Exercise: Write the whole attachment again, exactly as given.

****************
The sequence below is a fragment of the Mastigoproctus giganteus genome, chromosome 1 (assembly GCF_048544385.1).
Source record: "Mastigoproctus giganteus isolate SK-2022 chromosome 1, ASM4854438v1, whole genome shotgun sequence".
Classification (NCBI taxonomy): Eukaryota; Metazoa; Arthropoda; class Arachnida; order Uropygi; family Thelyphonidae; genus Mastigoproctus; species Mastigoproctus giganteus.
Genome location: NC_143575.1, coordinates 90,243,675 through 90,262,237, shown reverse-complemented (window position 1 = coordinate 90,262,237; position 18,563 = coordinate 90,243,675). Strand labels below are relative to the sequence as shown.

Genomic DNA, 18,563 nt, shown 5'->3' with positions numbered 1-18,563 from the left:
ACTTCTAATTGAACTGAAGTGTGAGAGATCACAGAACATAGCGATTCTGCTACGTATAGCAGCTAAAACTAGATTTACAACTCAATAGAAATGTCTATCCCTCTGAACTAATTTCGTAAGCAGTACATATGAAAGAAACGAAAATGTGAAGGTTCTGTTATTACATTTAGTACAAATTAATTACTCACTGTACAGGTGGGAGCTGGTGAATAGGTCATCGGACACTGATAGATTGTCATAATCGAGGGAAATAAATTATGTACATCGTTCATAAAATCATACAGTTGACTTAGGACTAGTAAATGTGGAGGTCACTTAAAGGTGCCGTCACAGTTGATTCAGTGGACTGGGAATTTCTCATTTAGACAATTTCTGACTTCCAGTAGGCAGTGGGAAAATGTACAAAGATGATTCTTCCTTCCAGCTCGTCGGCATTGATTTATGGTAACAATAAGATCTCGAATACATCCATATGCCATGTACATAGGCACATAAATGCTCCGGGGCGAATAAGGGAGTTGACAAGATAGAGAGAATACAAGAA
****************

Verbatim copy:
The sequence below is a fragment of the Mastigoproctus giganteus genome, chromosome 1 (assembly GCF_048544385.1).
Source record: "Mastigoproctus giganteus isolate SK-2022 chromosome 1, ASM4854438v1, whole genome shotgun sequence".
Classification (NCBI taxonomy): Eukaryota; Metazoa; Arthropoda; class Arachnida; order Uropygi; family Thelyphonidae; genus Mastigoproctus; species Mastigoproctus giganteus.
Genome location: NC_143575.1, coordinates 90,243,675 through 90,262,237, shown reverse-complemented (window position 1 = coordinate 90,262,237; position 18,563 = coordinate 90,243,675). Strand labels below are relative to the sequence as shown.

Genomic DNA, 18,563 nt, shown 5'->3' with positions numbered 1-18,563 from the left:
ACTTCTAATTGAACTGAAGTGTGAGAGATCACAGAACATAGCGATTCTGCTACGTATAGCAGCTAAAACTAGATTTACAACTCAATAGAAATGTCTATCCCTCTGAACTAATTTCGTAAGCAGTACATATGAAAGAAACGAAAATGTGAAGGTTCTGTTATTACATTTAGTACAAATTAATTACTCACTGTACAGGTGGGAGCTGGTGAATAGGTCATCGGACACTGATAGATTGTCATAATCGAGGGAAATAAATTATGTACATCGTTCATAAAATCATACAGTTGACTTAGGACTAGTAAATGTGGAGGTCACTTAAAGGTGCCGTCACAGTTGATTCAGTGGACTGGGAATTTCTCATTTAGACAATTTCTGACTTCCAGTAGGCAGTGGGAAAATGTACAAAGATGATTCTTCCTTCCAGCTCGTCGGCATTGATTTATGGTAACAATAAGATCTCGAATACATCCATATGCCATGTACATAGGCACATAAATGCTCCGGGGCGAATAAGGGAGTTGACAAGATAGAGAGAATACAAGAA